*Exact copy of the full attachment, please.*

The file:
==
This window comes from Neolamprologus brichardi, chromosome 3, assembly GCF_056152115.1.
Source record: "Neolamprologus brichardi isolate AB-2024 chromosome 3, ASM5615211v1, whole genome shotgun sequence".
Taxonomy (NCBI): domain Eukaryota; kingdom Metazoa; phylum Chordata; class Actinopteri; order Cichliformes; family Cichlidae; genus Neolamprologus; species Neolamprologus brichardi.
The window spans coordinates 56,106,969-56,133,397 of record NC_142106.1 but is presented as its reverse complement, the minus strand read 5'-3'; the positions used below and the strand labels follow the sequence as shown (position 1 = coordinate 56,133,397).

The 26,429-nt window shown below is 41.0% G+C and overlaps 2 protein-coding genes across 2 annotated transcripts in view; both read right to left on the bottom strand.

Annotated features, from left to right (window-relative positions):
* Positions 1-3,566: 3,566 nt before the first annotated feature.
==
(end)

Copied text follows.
This window comes from Neolamprologus brichardi, chromosome 3, assembly GCF_056152115.1.
Source record: "Neolamprologus brichardi isolate AB-2024 chromosome 3, ASM5615211v1, whole genome shotgun sequence".
Taxonomy (NCBI): domain Eukaryota; kingdom Metazoa; phylum Chordata; class Actinopteri; order Cichliformes; family Cichlidae; genus Neolamprologus; species Neolamprologus brichardi.
The window spans coordinates 56,106,969-56,133,397 of record NC_142106.1 but is presented as its reverse complement, the minus strand read 5'-3'; the positions used below and the strand labels follow the sequence as shown (position 1 = coordinate 56,133,397).

The 26,429-nt window shown below is 41.0% G+C and overlaps 2 protein-coding genes across 2 annotated transcripts in view; both read right to left on the bottom strand.

Annotated features, from left to right (window-relative positions):
* Positions 1-3,566: 3,566 nt before the first annotated feature.